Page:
The premiership winning squad was perhaps not old but definitely “experienced”. Here we see the beginnings of a transition. We don’t need to look too closely at the actual numbers but rather look at the colours. The palette of the 2017 team, largely the same as in 2016, is considerably different to that of main contributors to the 2019 campaign.

And so to today. Fifita, Johnson, Dugan and Graham are long in the tooth while Townsend and Moylan (not pictured) are unlikely to be up to the task of winning the Sharks’ second premiership. While the transition is not yet complete, the names that will form the core of the next phase of the Sharks’ history is starting to form up. Rudolf, Talakai, Hamlin-Uele and Katoa are the start of something new.

We don’t know how far they’ll go as a unit. It will rely heavily on the club’s acquisitions for 2021 and 2022. Assuming Johnson only has one or two years of elite production left in him, then the whole spine needs serious and immediate consideration. The alternative is that, as other clubs improve, the Sharks will fall behind.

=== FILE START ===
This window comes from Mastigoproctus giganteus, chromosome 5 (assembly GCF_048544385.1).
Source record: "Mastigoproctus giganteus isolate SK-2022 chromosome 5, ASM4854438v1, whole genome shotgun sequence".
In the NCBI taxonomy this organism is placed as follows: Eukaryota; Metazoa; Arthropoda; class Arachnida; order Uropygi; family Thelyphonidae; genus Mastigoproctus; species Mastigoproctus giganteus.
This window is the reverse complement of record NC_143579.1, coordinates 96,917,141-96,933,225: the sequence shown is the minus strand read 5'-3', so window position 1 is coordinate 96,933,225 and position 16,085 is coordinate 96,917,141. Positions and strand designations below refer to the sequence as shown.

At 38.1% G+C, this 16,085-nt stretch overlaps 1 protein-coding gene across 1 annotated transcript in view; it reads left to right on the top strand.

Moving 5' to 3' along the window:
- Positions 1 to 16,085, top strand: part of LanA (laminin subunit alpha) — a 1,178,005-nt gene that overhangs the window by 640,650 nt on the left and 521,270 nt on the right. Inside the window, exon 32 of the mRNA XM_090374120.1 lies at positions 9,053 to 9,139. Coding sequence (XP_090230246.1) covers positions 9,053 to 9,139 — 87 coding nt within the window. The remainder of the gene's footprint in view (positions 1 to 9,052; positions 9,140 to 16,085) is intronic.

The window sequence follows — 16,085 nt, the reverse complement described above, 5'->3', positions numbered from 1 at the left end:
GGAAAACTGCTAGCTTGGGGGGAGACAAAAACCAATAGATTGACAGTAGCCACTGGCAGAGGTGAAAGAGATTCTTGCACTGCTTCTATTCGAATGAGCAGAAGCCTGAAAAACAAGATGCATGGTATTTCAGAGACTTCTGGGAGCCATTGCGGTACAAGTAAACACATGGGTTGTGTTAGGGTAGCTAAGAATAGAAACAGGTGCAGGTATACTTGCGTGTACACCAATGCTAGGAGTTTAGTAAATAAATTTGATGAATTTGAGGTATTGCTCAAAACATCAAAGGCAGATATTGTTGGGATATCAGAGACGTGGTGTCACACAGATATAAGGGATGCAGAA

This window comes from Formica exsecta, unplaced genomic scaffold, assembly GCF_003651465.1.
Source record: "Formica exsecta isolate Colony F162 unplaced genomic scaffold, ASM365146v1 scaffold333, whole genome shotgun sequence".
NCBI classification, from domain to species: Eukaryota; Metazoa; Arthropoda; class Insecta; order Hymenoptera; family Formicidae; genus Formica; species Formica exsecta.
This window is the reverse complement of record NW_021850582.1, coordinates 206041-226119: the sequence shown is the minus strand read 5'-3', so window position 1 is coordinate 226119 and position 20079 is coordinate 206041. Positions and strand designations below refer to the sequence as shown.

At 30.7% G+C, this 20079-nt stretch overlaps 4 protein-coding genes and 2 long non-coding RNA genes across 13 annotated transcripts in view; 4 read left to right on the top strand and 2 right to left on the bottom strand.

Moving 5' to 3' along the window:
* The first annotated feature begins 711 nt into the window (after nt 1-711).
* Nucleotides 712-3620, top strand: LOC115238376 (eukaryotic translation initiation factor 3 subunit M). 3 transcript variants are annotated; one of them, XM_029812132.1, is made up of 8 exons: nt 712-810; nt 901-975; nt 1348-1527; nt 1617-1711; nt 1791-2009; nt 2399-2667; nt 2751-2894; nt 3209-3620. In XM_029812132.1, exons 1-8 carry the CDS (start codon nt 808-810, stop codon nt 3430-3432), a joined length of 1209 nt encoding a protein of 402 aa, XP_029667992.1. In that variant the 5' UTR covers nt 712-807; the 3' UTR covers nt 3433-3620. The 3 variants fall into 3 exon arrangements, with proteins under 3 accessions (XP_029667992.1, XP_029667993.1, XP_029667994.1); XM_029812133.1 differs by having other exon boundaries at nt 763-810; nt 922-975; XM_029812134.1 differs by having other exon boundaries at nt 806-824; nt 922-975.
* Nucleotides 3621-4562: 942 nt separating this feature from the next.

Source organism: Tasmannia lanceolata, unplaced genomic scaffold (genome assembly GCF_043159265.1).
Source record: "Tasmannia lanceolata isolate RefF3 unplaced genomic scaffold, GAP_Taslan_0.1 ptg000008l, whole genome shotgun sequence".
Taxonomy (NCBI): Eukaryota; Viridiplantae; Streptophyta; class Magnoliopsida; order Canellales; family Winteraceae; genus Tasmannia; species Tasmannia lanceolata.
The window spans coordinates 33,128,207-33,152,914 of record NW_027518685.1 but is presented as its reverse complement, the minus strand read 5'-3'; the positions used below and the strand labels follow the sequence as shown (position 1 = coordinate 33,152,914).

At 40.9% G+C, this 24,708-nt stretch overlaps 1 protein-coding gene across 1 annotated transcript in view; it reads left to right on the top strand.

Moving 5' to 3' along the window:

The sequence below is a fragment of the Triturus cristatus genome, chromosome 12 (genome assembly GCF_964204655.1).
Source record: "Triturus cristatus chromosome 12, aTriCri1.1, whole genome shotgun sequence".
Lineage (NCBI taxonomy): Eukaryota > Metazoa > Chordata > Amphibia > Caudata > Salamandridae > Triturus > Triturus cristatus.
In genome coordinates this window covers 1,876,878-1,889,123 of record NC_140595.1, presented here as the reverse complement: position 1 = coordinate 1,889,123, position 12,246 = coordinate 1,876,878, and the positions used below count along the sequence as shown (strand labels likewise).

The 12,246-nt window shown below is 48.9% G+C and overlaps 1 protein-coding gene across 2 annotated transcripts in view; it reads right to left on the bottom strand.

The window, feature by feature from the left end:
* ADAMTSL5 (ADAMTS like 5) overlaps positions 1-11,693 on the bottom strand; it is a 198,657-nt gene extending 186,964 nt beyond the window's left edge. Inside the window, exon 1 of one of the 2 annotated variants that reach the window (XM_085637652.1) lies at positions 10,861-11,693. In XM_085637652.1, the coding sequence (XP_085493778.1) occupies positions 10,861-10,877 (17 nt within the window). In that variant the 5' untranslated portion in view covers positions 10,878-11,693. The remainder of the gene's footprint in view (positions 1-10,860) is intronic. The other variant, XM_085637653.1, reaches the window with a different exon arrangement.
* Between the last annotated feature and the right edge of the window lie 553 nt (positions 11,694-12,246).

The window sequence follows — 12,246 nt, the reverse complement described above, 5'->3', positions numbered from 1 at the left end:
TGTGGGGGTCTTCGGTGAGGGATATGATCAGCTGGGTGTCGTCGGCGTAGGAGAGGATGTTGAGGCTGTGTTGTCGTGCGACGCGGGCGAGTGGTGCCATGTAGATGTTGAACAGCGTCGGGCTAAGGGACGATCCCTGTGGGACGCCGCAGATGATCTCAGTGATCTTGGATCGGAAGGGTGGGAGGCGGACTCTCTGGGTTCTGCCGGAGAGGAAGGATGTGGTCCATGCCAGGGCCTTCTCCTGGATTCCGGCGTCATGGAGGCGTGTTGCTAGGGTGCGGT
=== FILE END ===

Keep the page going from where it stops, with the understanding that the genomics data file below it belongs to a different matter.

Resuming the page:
What’s next

For mine, John Morris has not been properly tested yet. He came to the top job while expectations for the club were high and the aforementioned transition has resulted in performances slipping down to a more mediocre level. More than a few clubs have cleared the coaching decks in 2020, keeping the media’s focus away from the Shire. If Morris is to avoid scrutiny in 2021 and 2022, he needs to be continuing to develop the young talent at his disposal.

Fortunately for Morris, the Sharks’ feeder, the Newtown Jets, has played in the last two Canterbury Cup grand finals. In 2019, they won both the State Cup and the National Championship with almost identical last second chip and chases. The support provided from reserve grade has been both important and refreshing for the franchise. With the Kaiviti Silktails in Ron Massey Cup aligning themselves with the Jets in State Cup and in turn the Sharks in the NRL last year, this opens up a new and exciting pipeline for the Sharks to exploit.

Re-development of the Sharks’ home ground has dislocated the club this year and will into the immediate future but it has already paid handsome dividends, with Cronulla sitting on a hefty bank balance. Whether the club’s management is prudent with their money will dictate the club’s long term commercial future, which would otherwise be very bleak due to a small fanbase and constrained geography. I don’t hold high hopes because this is rugby league but the opportunity is there.